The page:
Oil and natural gas operators were leery of a surprise deal among Senate Democrats to introduce inflation and energy legislation July 28 that would make available $369 billion in energy security and climate change spending over the next decade.
Receive daily email alerts, subscriber notes & personalize your experience.Register Now
With fossil fuel advocate Senator Joe Manchin, Democrat-West Virginia, a key player behind the package, the legislation offers some wins for the oil and gas sector, including reinstatement of offshore oil and gas lease sales that were either cancelled or whose results were vacated. But it also raises royalty rates and takes other steps that could affect producers' bottom lines.
Nathan Hasbrook, an energy analyst with S&P Global Commodity Insights, said that methane fees imposed on oil and gas operators in the new bill, dubbed the Inflation Reduction Act of 2022, could increase operators' breakeven costs by an average of 25 cents/b.
"The impact to other aspects of the oil and gas industry are not well defined at this time but could impose further hurdles to US E&P companies," he added.
The American Petroleum Institute said that the spending package offered "some improved provisions," but the group remains opposed to "policies that increase taxes and discourage investment in America's oil and natural gas," according to Amanda Eversole, API's executive vice president and chief advocacy officer.
American Exploration and Production Council CEO Anne Bradbury similarly said that independent E&P companies "are very concerned about this bill's potential negative impact on energy prices and American competitiveness, especially in the midst of a global energy crisis and record high inflation."
Oil, gas pain points
Among the pain points for the oil and gas industry would be an uptick in the cost of production on federal lands and waters as the budget reconciliation package looks to raise revenue through higher oil and gas royalty rates and leasing costs for development.
The offshore royalty rate would be set between 16.67% and 18.75%, compared with the current rate of no less than 12.5%. Onshore royalties would rise to 16.67% from 12.5%. And minimum bids for oil and gas leases would jump to $10/acre from $2/acre.
Fossil fuel rental rates would go from $1.50/acre to $3/acre for each of the first two years of a new lease, rising to $6/acre a year for the next six-year period and rising again to at least $15/acre for each year thereafter. The minimum rental rate for reinstated leases would double to $20/acre.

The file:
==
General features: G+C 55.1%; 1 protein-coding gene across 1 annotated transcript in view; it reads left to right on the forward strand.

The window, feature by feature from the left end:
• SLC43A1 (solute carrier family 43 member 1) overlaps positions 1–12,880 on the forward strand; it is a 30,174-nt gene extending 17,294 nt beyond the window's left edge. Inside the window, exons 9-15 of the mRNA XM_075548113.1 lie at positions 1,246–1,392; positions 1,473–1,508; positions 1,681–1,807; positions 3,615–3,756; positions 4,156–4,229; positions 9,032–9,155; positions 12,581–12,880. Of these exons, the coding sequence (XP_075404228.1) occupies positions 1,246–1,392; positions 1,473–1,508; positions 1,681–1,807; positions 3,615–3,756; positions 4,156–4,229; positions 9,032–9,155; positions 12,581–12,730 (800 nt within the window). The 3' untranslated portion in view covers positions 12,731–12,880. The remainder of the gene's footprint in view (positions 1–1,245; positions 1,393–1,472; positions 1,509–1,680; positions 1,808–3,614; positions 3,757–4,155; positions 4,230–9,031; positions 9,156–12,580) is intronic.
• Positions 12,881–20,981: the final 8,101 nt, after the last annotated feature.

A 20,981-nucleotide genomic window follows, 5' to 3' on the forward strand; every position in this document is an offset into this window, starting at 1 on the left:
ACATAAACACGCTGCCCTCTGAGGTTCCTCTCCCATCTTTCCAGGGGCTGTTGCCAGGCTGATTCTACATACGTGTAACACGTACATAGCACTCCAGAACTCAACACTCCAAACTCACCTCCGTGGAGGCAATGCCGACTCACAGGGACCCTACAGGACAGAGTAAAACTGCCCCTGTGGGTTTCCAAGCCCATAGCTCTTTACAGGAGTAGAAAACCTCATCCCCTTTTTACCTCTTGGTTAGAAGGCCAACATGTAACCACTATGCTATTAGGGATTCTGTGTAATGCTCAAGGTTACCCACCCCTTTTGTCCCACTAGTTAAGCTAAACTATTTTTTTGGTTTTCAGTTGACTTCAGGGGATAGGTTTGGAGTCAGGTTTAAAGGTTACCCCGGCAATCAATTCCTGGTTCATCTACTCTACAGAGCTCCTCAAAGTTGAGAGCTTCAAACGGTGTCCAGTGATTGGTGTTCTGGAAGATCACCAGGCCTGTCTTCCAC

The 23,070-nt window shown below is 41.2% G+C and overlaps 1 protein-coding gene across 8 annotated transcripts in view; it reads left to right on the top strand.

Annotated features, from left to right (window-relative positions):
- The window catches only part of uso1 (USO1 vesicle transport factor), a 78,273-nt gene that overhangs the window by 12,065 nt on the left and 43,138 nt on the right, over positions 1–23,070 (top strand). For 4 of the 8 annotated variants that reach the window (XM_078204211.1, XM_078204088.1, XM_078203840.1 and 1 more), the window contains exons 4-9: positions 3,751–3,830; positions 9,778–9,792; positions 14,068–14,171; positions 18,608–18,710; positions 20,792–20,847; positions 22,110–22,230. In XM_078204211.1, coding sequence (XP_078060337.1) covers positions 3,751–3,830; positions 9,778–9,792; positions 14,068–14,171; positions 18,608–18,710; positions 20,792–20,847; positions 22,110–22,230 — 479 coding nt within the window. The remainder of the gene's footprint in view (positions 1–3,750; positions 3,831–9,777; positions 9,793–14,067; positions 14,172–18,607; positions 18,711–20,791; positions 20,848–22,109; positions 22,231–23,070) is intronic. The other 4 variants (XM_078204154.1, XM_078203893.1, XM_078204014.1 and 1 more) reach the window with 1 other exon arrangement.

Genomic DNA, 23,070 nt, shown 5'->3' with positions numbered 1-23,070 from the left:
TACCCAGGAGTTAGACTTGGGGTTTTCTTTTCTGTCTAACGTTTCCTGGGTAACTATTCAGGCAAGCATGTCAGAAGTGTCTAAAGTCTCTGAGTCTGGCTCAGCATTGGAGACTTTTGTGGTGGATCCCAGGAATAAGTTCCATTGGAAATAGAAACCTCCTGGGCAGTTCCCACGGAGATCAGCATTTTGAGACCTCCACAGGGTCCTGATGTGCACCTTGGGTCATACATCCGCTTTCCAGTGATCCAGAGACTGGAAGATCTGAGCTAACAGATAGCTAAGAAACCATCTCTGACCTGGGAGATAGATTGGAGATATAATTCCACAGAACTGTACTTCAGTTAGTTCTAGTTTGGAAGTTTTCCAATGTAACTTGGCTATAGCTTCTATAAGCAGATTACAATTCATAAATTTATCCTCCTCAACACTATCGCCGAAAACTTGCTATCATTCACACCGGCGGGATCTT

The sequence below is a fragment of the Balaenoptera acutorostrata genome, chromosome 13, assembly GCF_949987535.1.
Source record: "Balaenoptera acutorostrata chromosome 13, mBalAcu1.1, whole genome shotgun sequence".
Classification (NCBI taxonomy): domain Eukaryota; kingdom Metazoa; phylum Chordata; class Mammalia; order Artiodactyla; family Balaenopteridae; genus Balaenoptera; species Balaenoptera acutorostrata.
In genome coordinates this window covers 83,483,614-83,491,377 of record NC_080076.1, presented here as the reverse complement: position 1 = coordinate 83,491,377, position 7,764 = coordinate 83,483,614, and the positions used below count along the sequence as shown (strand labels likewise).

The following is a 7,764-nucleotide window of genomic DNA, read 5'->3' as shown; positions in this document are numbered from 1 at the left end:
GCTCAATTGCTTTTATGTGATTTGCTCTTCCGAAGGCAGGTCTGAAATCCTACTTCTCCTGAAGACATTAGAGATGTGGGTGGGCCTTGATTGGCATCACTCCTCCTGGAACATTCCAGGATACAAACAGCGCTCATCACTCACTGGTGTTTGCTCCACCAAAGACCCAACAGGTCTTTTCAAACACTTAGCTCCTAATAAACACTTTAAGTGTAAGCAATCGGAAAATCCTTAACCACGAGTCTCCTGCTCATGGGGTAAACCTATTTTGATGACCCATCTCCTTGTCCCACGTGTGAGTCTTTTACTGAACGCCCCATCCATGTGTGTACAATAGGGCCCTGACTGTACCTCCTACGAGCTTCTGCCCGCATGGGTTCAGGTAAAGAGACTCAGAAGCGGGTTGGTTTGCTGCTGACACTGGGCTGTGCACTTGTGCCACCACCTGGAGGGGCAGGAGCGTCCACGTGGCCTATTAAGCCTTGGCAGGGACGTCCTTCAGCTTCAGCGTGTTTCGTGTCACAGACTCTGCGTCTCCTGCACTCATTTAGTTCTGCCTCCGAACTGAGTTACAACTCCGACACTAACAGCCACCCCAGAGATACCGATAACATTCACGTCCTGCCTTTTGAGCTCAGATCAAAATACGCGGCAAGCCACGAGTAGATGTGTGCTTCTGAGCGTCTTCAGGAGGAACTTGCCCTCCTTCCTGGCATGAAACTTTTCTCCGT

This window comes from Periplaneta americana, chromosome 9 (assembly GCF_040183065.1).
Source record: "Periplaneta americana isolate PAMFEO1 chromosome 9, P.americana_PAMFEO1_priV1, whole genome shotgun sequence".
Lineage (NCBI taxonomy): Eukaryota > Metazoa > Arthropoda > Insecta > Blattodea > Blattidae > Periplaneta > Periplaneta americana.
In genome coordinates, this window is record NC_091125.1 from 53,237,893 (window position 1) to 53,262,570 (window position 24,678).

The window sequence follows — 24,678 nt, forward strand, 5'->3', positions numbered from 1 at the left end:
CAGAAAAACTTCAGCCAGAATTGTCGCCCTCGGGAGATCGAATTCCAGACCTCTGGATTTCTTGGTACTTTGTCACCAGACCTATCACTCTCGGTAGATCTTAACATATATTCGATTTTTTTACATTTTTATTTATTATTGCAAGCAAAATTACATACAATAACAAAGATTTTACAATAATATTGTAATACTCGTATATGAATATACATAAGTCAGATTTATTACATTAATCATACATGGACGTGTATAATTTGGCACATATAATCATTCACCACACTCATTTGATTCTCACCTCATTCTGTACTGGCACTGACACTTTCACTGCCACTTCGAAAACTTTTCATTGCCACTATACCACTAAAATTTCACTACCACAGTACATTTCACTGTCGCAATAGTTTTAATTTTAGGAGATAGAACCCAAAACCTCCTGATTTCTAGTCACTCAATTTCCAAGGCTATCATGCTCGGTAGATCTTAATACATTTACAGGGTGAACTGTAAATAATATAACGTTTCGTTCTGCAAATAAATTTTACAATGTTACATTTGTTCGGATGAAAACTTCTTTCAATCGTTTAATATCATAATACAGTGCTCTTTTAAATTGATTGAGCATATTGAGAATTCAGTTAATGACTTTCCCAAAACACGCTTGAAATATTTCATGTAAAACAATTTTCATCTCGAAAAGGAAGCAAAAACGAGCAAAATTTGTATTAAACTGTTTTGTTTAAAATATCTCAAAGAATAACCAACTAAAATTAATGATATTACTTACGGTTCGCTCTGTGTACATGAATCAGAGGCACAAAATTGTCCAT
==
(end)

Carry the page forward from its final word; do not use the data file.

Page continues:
The bill also creates nonrefundable fees tied to expressing interest in leasing land for oil and gas development of $5/acre; increases minimum bond requirements for lease holders; extends royalty rates to methane emissions with limited exceptions such as in emergencies and for "gas that is unavoidably lost;" and eliminates noncompetitive leasing.
Democrats have argued that increased fossil fuel rates and revenue raisers would protect taxpayers by correcting outdated rules and laws that have allowed the fossil fuel industry to take advantage of rock-bottom royalty rates, limited fees and easy access to public lands and waters, while Republicans have argued the measures were meant to discourage domestic oil and gas production.
About 7% of US oil production and 8% of US gas output is produced on federal onshore lands, while federal offshore acreage accounts for about 16% of US oil output and 3% of gas output, according to the Interior Department.
Oil, gas wins
In a positive turn for the industry, the bill would reinstate Lease Sale 257, which opened up some 80 million acres of the Gulf of Mexico but was canceled by a federal judge over climate concerns. It also demands that three offshore lease sales that were supposed to occur in 2022 but were cancelled by Interior take place.
Interior in May blamed court-related delays for the cancellation of Gulf of Mexico lease sales 259 and 261 and said a lack of industry interest was behind the cancellation of Lease Sale 258 in Alaska's Cook Inlet.